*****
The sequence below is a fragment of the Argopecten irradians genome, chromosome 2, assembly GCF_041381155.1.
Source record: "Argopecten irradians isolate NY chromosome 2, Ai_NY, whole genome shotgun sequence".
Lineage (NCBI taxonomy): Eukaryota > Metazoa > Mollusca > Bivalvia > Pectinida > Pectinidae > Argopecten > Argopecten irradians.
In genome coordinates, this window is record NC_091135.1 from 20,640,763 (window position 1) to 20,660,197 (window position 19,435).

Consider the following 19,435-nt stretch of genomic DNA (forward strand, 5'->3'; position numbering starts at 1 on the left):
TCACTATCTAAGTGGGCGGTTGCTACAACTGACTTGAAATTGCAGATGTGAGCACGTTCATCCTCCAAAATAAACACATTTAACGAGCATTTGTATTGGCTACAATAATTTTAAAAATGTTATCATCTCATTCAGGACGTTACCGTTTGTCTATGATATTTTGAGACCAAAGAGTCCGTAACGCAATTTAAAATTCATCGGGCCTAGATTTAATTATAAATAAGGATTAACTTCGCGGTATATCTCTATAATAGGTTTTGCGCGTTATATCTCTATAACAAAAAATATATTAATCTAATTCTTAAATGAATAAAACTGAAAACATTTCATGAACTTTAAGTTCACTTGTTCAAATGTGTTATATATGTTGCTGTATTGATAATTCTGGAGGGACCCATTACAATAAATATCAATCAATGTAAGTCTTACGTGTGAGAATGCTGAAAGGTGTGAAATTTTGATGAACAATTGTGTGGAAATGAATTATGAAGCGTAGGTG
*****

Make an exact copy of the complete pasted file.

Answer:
The sequence below is a fragment of the Argopecten irradians genome, chromosome 2, assembly GCF_041381155.1.
Source record: "Argopecten irradians isolate NY chromosome 2, Ai_NY, whole genome shotgun sequence".
Lineage (NCBI taxonomy): Eukaryota > Metazoa > Mollusca > Bivalvia > Pectinida > Pectinidae > Argopecten > Argopecten irradians.
In genome coordinates, this window is record NC_091135.1 from 20,640,763 (window position 1) to 20,660,197 (window position 19,435).

Consider the following 19,435-nt stretch of genomic DNA (forward strand, 5'->3'; position numbering starts at 1 on the left):
TCACTATCTAAGTGGGCGGTTGCTACAACTGACTTGAAATTGCAGATGTGAGCACGTTCATCCTCCAAAATAAACACATTTAACGAGCATTTGTATTGGCTACAATAATTTTAAAAATGTTATCATCTCATTCAGGACGTTACCGTTTGTCTATGATATTTTGAGACCAAAGAGTCCGTAACGCAATTTAAAATTCATCGGGCCTAGATTTAATTATAAATAAGGATTAACTTCGCGGTATATCTCTATAATAGGTTTTGCGCGTTATATCTCTATAACAAAAAATATATTAATCTAATTCTTAAATGAATAAAACTGAAAACATTTCATGAACTTTAAGTTCACTTGTTCAAATGTGTTATATATGTTGCTGTATTGATAATTCTGGAGGGACCCATTACAATAAATATCAATCAATGTAAGTCTTACGTGTGAGAATGCTGAAAGGTGTGAAATTTTGATGAACAATTGTGTGGAAATGAATTATGAAGCGTAGGTG